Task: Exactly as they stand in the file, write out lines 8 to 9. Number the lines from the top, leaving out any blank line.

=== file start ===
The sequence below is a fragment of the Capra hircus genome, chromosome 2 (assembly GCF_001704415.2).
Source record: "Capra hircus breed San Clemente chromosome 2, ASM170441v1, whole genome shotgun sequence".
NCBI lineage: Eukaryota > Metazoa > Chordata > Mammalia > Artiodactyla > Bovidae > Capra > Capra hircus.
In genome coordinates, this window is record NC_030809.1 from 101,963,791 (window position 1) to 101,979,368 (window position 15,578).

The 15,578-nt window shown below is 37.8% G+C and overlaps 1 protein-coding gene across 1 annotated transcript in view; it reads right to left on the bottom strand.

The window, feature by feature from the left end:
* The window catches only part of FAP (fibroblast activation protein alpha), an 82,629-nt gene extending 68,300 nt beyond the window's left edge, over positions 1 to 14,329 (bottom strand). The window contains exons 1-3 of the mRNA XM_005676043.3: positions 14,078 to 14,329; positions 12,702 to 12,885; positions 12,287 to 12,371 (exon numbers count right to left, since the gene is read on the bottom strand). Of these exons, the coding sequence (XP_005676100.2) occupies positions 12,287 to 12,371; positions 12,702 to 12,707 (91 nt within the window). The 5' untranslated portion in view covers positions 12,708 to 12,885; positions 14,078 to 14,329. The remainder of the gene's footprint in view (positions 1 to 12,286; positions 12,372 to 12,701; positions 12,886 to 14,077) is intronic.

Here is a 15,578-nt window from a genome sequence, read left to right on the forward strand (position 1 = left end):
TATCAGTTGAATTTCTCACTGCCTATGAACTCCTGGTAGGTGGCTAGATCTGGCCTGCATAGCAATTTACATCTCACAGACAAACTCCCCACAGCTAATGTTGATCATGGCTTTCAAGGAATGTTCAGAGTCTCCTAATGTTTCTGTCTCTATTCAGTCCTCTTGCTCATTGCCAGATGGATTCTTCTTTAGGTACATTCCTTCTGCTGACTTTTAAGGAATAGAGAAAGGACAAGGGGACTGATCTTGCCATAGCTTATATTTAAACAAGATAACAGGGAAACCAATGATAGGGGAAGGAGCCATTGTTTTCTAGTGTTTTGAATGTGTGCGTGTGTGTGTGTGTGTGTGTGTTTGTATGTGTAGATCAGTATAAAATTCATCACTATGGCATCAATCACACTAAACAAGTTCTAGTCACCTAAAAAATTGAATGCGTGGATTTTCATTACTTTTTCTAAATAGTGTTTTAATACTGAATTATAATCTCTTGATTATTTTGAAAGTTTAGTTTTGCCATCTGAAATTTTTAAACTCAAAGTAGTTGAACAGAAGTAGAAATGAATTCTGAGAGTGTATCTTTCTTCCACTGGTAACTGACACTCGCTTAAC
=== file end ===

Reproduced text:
Here is a 15,578-nt window from a genome sequence, read left to right on the forward strand (position 1 = left end):
TATCAGTTGAATTTCTCACTGCCTATGAACTCCTGGTAGGTGGCTAGATCTGGCCTGCATAGCAATTTACATCTCACAGACAAACTCCCCACAGCTAATGTTGATCATGGCTTTCAAGGAATGTTCAGAGTCTCCTAATGTTTCTGTCTCTATTCAGTCCTCTTGCTCATTGCCAGATGGATTCTTCTTTAGGTACATTCCTTCTGCTGACTTTTAAGGAATAGAGAAAGGACAAGGGGACTGATCTTGCCATAGCTTATATTTAAACAAGATAACAGGGAAACCAATGATAGGGGAAGGAGCCATTGTTTTCTAGTGTTTTGAATGTGTGCGTGTGTGTGTGTGTGTGTGTGTTTGTATGTGTAGATCAGTATAAAATTCATCACTATGGCATCAATCACACTAAACAAGTTCTAGTCACCTAAAAAATTGAATGCGTGGATTTTCATTACTTTTTCTAAATAGTGTTTTAATACTGAATTATAATCTCTTGATTATTTTGAAAGTTTAGTTTTGCCATCTGAAATTTTTAAACTCAAAGTAGTTGAACAGAAGTAGAAATGAATTCTGAGAGTGTATCTTTCTTCCACTGGTAACTGACACTCGCTTAAC